In the spring of 2015, St. Louis Cardinals infield prospect Jacob Wilson was invited to his first big-league camp. From that moment on, Wilson opened eyes and left an impression with skipper Mike Matheny and his coaches with his ability to play multiple positions, hit for power as a right-handed option, and be a steady run producer.
Coming off a 2014 season-ending knee injury, Wilson was a late-cut and returned to Double-A Springfield of the Texas League. There, he hit .225/.326/.450/.776 with seven home runs and 21 RBI before finishing the year in front of his hometown crowd in Memphis. At Triple-A, he slashed .231/.292./.391/.683 with 11 home runs and 56 RBI.
As far as production, Wilson had one of the better results across the board in the organization. That drew kind words from his Memphis manager Mike Shildt.
"It was great having Jacob up there,” Shildt said. “He showed up and didn't miss a beat. He started swinging the bat well almost immediately. He was productive all year, productive with Springfield, productive for Memphis, and went to the Pan-Am Games for a little over three weeks and was on the USA Club that ended up losing in the Gold Medal game in a heartbreaker, evidently."
Perhaps because of his relatively low batting average, the Cardinals opted to leave Wilson unprotected in the Rule 5 Draft last week. Fortunately, the former Memphis Tiger was not nabbed and should be slated to give Triple-A another go in 2016. That seems more likely following the recent acquisition of Jedd Gyorko from San Diego Padres to fill the Cardinals utility void from last year.
However, with or without Gyorko, Wilson remains on the cusp and is determined to make another solid impression on the big-league staff next spring. In the exclusive interview below, Wilson summarizes his year, elaborates n his approach, talks about his versatility, his offseason approach and much more!
Derek Shore: How would you summarize this past season?
Jacob Wilson: "This past season was one of my most memorable seasons to date. Starting the season off with my first invite to major-league camp was an honor. That was the first time I had been on that side of the clubhouse in my 3 1/2 years. Started in Springfield and then promoted to Memphis a month or so in.
"Coming home to play in front of my hometown was amazing. The support from family and friends was top of the line. Always provided for a fun atmosphere to play in. In July, I left the team to join Team USA for a couple of weeks.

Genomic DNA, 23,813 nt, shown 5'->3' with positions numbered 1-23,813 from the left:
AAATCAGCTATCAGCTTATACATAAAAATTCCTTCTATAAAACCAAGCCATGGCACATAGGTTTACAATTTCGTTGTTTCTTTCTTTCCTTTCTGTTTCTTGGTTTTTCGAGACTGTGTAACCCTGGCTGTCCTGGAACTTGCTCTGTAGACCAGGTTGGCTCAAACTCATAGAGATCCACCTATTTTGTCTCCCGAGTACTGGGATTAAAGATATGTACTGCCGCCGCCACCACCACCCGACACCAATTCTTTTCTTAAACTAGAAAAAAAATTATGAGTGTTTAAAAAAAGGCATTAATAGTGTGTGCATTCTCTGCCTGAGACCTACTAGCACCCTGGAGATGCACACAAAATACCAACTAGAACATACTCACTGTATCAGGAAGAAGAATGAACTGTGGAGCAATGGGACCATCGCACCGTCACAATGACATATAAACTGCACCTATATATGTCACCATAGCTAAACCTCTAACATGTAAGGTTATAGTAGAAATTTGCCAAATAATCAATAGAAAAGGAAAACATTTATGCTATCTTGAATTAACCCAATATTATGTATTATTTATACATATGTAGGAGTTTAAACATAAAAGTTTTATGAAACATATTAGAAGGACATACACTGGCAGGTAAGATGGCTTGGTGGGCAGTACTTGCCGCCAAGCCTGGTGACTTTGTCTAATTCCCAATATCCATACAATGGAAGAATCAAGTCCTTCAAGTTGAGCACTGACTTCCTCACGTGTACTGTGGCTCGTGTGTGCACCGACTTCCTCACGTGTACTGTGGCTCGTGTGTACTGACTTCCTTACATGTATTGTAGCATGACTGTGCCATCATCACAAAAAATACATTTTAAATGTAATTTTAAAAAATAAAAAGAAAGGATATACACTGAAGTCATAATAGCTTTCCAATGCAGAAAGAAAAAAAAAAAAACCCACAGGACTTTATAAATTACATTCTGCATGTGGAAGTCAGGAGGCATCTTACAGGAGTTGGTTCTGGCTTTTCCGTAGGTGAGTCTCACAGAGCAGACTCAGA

"That was one experience I will never forget. Getting to wear those three letters across my chest for the first time was an amazing experience. Ended up bringing home a silver medal in the games. Overall, this season was productive. I had my ups and downs, but that's how I am learning to prepare for next year."
DS: You are noted to have an aggressive approach at the plate. Did that ever work against you, when facing upper-level arms for the first time, especially when behind in the counts?
JW: "Part of my game since I was in college was to be an aggressive hitter. I want to go into every at-bat knowing I'm a tough out. I do take aggressive swings early in counts, and when my swing isn't quite right, I tend to miss pitches, which causes me to get behind in the count.
"I don't think me being aggressive hindered my performance this season. There were times where I tended to be over aggressive, but that's when I took a step back and realized what was going wrong and got back to my approach."
DS: Could you elaborate a little more on your hitting approach and what you are looking for certain situations?
JW: "As far as my approach is concerned. I look to drive the ball early in counts. On occasion, my approach will slightly change due to the situation. Especially with baserunners, because that is one part of my game that has been consistent for me is my production, and I always want that to be a strong part of my game.